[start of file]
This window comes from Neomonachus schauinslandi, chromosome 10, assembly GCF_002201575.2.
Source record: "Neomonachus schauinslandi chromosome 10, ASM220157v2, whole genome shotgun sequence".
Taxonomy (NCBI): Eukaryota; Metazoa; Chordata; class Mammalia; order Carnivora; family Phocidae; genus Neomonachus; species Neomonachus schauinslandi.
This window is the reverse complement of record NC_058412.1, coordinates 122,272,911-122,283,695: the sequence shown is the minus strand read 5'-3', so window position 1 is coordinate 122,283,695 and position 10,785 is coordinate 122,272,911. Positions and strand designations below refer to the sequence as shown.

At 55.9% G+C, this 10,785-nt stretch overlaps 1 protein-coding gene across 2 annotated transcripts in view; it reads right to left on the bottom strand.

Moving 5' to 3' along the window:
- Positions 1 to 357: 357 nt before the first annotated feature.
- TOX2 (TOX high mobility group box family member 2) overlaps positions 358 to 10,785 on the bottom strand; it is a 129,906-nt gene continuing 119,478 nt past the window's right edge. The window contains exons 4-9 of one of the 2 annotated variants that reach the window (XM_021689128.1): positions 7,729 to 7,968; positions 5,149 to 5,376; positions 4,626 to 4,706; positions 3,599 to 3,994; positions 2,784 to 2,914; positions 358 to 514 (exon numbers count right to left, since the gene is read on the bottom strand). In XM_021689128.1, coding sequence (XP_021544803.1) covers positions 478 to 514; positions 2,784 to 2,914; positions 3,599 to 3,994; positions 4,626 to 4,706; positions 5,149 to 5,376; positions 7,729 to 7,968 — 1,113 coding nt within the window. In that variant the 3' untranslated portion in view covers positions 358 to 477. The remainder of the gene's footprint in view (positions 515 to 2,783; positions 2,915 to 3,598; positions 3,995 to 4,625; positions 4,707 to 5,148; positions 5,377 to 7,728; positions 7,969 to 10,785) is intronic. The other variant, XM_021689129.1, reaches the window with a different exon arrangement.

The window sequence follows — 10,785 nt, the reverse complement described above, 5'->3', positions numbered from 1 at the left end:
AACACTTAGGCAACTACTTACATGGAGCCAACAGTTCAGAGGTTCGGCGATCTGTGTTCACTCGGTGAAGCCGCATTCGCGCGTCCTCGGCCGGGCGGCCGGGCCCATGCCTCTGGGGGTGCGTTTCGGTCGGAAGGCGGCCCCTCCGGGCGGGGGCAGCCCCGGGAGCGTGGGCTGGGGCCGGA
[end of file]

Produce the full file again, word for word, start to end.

This window comes from Neomonachus schauinslandi, chromosome 10, assembly GCF_002201575.2.
Source record: "Neomonachus schauinslandi chromosome 10, ASM220157v2, whole genome shotgun sequence".
Taxonomy (NCBI): Eukaryota; Metazoa; Chordata; class Mammalia; order Carnivora; family Phocidae; genus Neomonachus; species Neomonachus schauinslandi.
This window is the reverse complement of record NC_058412.1, coordinates 122,272,911-122,283,695: the sequence shown is the minus strand read 5'-3', so window position 1 is coordinate 122,283,695 and position 10,785 is coordinate 122,272,911. Positions and strand designations below refer to the sequence as shown.

At 55.9% G+C, this 10,785-nt stretch overlaps 1 protein-coding gene across 2 annotated transcripts in view; it reads right to left on the bottom strand.

Moving 5' to 3' along the window:
- Positions 1 to 357: 357 nt before the first annotated feature.
- TOX2 (TOX high mobility group box family member 2) overlaps positions 358 to 10,785 on the bottom strand; it is a 129,906-nt gene continuing 119,478 nt past the window's right edge. The window contains exons 4-9 of one of the 2 annotated variants that reach the window (XM_021689128.1): positions 7,729 to 7,968; positions 5,149 to 5,376; positions 4,626 to 4,706; positions 3,599 to 3,994; positions 2,784 to 2,914; positions 358 to 514 (exon numbers count right to left, since the gene is read on the bottom strand). In XM_021689128.1, coding sequence (XP_021544803.1) covers positions 478 to 514; positions 2,784 to 2,914; positions 3,599 to 3,994; positions 4,626 to 4,706; positions 5,149 to 5,376; positions 7,729 to 7,968 — 1,113 coding nt within the window. In that variant the 3' untranslated portion in view covers positions 358 to 477. The remainder of the gene's footprint in view (positions 515 to 2,783; positions 2,915 to 3,598; positions 3,995 to 4,625; positions 4,707 to 5,148; positions 5,377 to 7,728; positions 7,969 to 10,785) is intronic. The other variant, XM_021689129.1, reaches the window with a different exon arrangement.

The window sequence follows — 10,785 nt, the reverse complement described above, 5'->3', positions numbered from 1 at the left end:
AACACTTAGGCAACTACTTACATGGAGCCAACAGTTCAGAGGTTCGGCGATCTGTGTTCACTCGGTGAAGCCGCATTCGCGCGTCCTCGGCCGGGCGGCCGGGCCCATGCCTCTGGGGGTGCGTTTCGGTCGGAAGGCGGCCCCTCCGGGCGGGGGCAGCCCCGGGAGCGTGGGCTGGGGCCGGA